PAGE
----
! speech with an ejaculation of surprise
for true to the prognostication of isa
i bella—in answer to the expectant atti
i tude of the negress—Dr. Etwald turned
in at the gate.__—
ing is not a lost one. after all. Dido
can still call spirits from the vasty
“She has called flesh and blood,” re
plied Isabella with a shiver. “But there
is nothing strange about Dr. Etwald's
; appearance just now. Dido did not call
; him; she simply felt that he was at
| hand, and went to meet him at the
1 gate.”
They continued to watch the pair,
and saw Dido throw herself at the feet
| of Etwald, who raised his hand over
j her in a threatening manner. He
! pointed into the wood with an impe
rious gesture, and in a slinking atti
tude the usually stately Dido passed
out of sight into the little path down
which Isabella had come to meet Mau
rice. When the gleam of her red
dress disappeared Etwald wiped his
face and walked briskly up the avenue
towards the young couple.
“Shall we go on or wait for him
here?” asked Isabella in a whisper.
“Wait!" replied Maurice in the same
tone. “I shall not let him think that
either of us is afraid of his charlatan
Dr. Etwald approached, with what
was meant for a smile on his usually
sombre face, and took off his hat to
Miss Dallas. But he did not speak
as he made his salutation, so the girl
was forced, by reason of this uncom
fortable silence, to make the first ob
“Good morning, doctor. I suppose
you have come to see my mother.”
“Partly, Miss Dallas, and partly to
see you; also this gentleman.”
"To see me!” said Maurice, looking
at his rival. “Then why did you not
go to Ashantee?”
Etwald shrugged his shoulders.
"I never give myself unnecessary
trouble." he answered calmly, "and,
of course. I knew that I should find
you here."
"By what right do you say that?”
demanded Maurice sharply.
"By the right of our conversation
last night. Mr. Alymer. You have
forstalled me, I see. No matter.” add
ed Etwald with a sneer. "To-day to
you. To-morrow to me.”
All this was quite unintelligible to
Isabella, who looked from one to the
other of her companions, in bewilder
ment. not guessing .for the moment,
that she was the bone of contention
between them. She saw the suppress
ed mockery on Etwald's face, and
noted also that Maurice, roused by the
quiet insistence of the doctor, had
much difficulty in keeping his temper. \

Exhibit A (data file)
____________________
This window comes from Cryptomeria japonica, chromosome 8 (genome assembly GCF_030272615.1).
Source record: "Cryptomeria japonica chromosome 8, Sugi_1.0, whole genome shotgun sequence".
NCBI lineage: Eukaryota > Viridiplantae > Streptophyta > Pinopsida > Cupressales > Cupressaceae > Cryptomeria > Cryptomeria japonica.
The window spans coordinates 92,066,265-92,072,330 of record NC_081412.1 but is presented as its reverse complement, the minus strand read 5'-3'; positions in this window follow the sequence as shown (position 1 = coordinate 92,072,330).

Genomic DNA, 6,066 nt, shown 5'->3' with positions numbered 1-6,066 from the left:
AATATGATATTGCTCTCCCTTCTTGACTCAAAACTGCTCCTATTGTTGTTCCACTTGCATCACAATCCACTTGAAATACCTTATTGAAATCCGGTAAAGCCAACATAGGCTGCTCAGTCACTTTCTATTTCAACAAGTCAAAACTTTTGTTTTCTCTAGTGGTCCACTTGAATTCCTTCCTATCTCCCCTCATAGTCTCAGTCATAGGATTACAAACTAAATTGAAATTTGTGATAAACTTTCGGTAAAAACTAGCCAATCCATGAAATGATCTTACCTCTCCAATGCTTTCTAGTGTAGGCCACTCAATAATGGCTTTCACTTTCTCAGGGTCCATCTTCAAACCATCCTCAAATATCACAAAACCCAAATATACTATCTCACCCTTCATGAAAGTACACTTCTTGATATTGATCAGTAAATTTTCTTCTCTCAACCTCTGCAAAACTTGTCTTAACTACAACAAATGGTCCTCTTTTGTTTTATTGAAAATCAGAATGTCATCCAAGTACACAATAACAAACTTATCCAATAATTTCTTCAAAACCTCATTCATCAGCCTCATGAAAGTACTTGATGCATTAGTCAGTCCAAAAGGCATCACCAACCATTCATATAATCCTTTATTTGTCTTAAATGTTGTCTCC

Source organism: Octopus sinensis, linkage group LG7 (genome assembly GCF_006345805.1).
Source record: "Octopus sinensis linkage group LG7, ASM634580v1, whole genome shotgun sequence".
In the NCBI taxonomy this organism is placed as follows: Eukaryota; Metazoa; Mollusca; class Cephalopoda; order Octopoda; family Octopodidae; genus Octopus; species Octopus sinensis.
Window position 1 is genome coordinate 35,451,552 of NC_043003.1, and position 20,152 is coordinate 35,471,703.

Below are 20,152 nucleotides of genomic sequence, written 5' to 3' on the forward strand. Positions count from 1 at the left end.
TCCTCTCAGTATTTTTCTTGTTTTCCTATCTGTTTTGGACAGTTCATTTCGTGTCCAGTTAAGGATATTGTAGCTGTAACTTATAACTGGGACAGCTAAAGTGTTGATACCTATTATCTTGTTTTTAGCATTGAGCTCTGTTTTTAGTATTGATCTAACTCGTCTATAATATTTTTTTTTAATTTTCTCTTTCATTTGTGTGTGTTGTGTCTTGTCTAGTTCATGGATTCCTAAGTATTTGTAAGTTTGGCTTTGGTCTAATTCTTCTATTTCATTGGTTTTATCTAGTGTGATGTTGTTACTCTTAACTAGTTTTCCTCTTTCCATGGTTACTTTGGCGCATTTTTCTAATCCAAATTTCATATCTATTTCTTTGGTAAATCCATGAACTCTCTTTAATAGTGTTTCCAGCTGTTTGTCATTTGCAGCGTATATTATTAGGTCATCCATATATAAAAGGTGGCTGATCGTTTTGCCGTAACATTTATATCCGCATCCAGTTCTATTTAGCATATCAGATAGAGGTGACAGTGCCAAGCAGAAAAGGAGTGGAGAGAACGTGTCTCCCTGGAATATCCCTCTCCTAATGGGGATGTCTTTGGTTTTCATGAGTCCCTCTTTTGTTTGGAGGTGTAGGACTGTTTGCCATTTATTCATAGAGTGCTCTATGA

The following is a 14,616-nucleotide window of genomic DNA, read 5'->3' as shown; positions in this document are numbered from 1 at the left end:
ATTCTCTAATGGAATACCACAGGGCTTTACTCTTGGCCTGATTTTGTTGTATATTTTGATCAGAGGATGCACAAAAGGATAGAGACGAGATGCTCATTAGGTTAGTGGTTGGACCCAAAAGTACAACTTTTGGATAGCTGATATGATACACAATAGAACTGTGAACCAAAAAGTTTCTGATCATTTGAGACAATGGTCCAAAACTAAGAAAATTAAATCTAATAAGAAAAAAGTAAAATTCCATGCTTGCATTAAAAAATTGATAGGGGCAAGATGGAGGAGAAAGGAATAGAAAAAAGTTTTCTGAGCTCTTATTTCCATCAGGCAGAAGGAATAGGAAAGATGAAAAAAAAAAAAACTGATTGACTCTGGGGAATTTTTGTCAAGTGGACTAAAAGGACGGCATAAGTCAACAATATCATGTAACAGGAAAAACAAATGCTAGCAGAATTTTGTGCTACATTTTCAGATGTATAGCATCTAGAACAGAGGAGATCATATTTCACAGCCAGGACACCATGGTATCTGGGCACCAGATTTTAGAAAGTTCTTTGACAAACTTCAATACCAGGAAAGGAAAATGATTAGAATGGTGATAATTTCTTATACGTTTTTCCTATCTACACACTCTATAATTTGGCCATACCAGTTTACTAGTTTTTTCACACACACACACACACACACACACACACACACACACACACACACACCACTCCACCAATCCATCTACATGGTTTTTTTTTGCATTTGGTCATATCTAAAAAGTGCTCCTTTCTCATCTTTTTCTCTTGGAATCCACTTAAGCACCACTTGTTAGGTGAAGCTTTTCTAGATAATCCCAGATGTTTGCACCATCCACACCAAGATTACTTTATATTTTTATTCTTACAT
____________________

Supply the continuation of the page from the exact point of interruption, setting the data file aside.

Knowing how her lover disliked Et- J
wald. and fearing lest there should be j
a quarrel between the two men, she
cut the Gordian knot by hastily pro
posing that they should go up to the
At the same time she was afraid
lest further trouble should occur there
in. for it seemed to her that Etwald
had paid his visit for the express pur
pose of making himself disagreeable.
However, he did not say anything
further at the moment, but walked be
side Isabella towards the Wigwam.
Behind them Maurice strolled slowly,
fuming and fretting at the attitude as
sumed by Etwald at the side of Isa
bella. She cast a backward glance at
his frowning face, and to avert possi
ble trouble she began hastily to ques
tion the doctor about the strange con
duct of Dido.
"What was the matter wdth my
nurse. Doctor ” she asked. "What
have you been doing to her?"
"She was agitated, my dear young
lady, and I have calmed that agita
tion." - . 1 . 1
... . .all ill l . 1 i i » ^
“After having caused it,” said Mau
rice in a significant tone.
The doctor looked at the young man
calmly. . .
“What possible reason have you to
make such an accusation?” he Re
manded. . ' ."X
“I think it is my fault, said Isabella
hastily. “I remarked that Dido was
alwajs agitated when you came to
this house.” ^
“I can explain that in a^neasure.
Miss Dallas. If you remember I cured
Dido of a bad nervous headache by
hypnotic suggestion. Her mind, there- !
fore, became habituated in responding
to mine; and doubtless she feels a
kind of impression which tells her
that I am near."
“In ether words,’ said Maurice,
pointedly, you have obtained In in
fluence over her."
"It is not improbable.” rejoined Et
wald, in measured tones. "I am one
Df those people, Mr. Alymer, who
can by strengtb of will and power of
character obtain power over anyone I
As he spoke Etwald cast a sudden
glance at Isabella. The girl was look
ing towards the house, out of which
her mother had just emerged, and did
not see the menace in his regard;
but Maurice noted the gaze and felt
enraged at all it implied.
In plain words, Etwald intimated in
a veiled manner that Isabella was a
nervous subject, over whom he could
obtain influence. If he so chose, by
the unlawful means of hypnotism.
This power Maurice was determined
he should not gain, and by asking a
direct question he tried to force Et
wald into a confession of illegitimate
practices. By this he hoped to warn
Isabella, and make her afraul or trust
ing herself too much to the doctor’s